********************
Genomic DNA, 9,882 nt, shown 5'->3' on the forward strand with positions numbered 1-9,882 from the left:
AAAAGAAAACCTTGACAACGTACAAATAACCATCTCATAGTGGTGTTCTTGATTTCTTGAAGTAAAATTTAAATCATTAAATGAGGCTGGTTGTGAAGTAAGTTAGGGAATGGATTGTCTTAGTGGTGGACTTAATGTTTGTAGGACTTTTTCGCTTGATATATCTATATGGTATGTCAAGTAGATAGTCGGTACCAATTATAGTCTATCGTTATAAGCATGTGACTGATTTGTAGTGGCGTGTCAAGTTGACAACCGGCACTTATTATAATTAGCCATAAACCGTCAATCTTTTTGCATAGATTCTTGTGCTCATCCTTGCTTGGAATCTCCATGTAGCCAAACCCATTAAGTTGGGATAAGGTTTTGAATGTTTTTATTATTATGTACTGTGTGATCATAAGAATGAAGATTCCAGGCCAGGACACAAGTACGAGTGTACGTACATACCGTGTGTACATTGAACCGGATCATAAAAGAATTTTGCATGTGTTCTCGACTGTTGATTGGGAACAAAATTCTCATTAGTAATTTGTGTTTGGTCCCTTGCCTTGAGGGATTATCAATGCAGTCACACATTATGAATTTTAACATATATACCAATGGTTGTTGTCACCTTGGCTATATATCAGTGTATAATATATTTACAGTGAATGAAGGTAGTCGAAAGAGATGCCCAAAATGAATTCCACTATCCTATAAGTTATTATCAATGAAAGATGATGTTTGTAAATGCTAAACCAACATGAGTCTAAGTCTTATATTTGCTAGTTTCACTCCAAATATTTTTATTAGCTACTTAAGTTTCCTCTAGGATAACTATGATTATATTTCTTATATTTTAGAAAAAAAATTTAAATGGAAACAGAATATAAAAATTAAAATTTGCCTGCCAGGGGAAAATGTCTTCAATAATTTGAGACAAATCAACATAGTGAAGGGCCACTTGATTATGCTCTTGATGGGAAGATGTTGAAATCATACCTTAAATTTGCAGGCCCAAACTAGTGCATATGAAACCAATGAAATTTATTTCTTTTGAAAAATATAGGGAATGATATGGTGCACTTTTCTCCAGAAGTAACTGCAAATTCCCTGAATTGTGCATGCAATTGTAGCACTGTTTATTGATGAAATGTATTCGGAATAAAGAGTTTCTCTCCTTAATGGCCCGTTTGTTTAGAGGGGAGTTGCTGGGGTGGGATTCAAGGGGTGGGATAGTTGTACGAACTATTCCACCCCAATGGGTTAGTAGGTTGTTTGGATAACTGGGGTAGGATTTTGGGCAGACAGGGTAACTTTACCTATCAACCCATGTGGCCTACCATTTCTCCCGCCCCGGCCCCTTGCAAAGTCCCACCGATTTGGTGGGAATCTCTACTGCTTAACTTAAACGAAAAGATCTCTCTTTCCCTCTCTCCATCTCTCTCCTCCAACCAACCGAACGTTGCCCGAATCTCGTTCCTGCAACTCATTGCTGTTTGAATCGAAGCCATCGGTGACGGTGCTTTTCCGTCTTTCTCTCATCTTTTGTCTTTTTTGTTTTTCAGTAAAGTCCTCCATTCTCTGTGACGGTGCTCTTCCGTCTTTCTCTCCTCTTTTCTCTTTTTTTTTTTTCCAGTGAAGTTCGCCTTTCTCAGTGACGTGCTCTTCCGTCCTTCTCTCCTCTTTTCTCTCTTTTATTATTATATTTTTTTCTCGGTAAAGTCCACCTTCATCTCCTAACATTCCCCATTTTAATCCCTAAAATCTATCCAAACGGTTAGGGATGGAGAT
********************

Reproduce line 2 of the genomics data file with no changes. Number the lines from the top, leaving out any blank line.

AAAAGAAAACCTTGACAACGTACAAATAACCATCTCATAGTGGTGTTCTTGATTTCTTGAAGTAAAATTTAAATCATTAAATGAGGCTGGTTGTGAAGTAAGTTAGGGAATGGATTGTCTTAGTGGTGGACTTAATGTTTGTAGGACTTTTTCGCTTGATATATCTATATGGTATGTCAAGTAGATAGTCGGTACCAATTATAGTCTATCGTTATAAGCATGTGACTGATTTGTAGTGGCGTGTCAAGTTGACAACCGGCACTTATTATAATTAGCCATAAACCGTCAATCTTTTTGCATAGATTCTTGTGCTCATCCTTGCTTGGAATCTCCATGTAGCCAAACCCATTAAGTTGGGATAAGGTTTTGAATGTTTTTATTATTATGTACTGTGTGATCATAAGAATGAAGATTCCAGGCCAGGACACAAGTACGAGTGTACGTACATACCGTGTGTACATTGAACCGGATCATAAAAGAATTTTGCATGTGTTCTCGACTGTTGATTGGGAACAAAATTCTCATTAGTAATTTGTGTTTGGTCCCTTGCCTTGAGGGATTATCAATGCAGTCACACATTATGAATTTTAACATATATACCAATGGTTGTTGTCACCTTGGCTATATATCAGTGTATAATATATTTACAGTGAATGAAGGTAGTCGAAAGAGATGCCCAAAATGAATTCCACTATCCTATAAGTTATTATCAATGAAAGATGATGTTTGTAAATGCTAAACCAACATGAGTCTAAGTCTTATATTTGCTAGTTTCACTCCAAATATTTTTATTAGCTACTTAAGTTTCCTCTAGGATAACTATGATTATATTTCTTATATTTTAGAAAAAAAATTTAAATGGAAACAGAATATAAAAATTAAAATTTGCCTGCCAGGGGAAAATGTCTTCAATAATTTGAGACAAATCAACATAGTGAAGGGCCACTTGATTATGCTCTTGATGGGAAGATGTTGAAATCATACCTTAAATTTGCAGGCCCAAACTAGTGCATATGAAACCAATGAAATTTATTTCTTTTGAAAAATATAGGGAATGATATGGTGCACTTTTCTCCAGAAGTAACTGCAAATTCCCTGAATTGTGCATGCAATTGTAGCACTGTTTATTGATGAAATGTATTCGGAATAAAGAGTTTCTCTCCTTAATGGCCCGTTTGTTTAGAGGGGAGTTGCTGGGGTGGGATTCAAGGGGTGGGATAGTTGTACGAACTATTCCACCCCAATGGGTTAGTAGGTTGTTTGGATAACTGGGGTAGGATTTTGGGCAGACAGGGTAACTTTACCTATCAACCCATGTGGCCTACCATTTCTCCCGCCCCGGCCCCTTGCAAAGTCCCACCGATTTGGTGGGAATCTCTACTGCTTAACTTAAACGAAAAGATCTCTCTTTCCCTCTCTCCATCTCTCTCCTCCAACCAACCGAACGTTGCCCGAATCTCGTTCCTGCAACTCATTGCTGTTTGAATCGAAGCCATCGGTGACGGTGCTTTTCCGTCTTTCTCTCATCTTTTGTCTTTTTTGTTTTTCAGTAAAGTCCTCCATTCTCTGTGACGGTGCTCTTCCGTCTTTCTCTCCTCTTTTCTCTTTTTTTTTTTTCCAGTGAAGTTCGCCTTTCTCAGTGACGTGCTCTTCCGTCCTTCTCTCCTCTTTTCTCTCTTTTATTATTATATTTTTTTCTCGGTAAAGTCCACCTTCATCTCCTAACATTCCCCATTTTAATCCCTAAAATCTATCCAAACGGTTAGGGATGGAGAT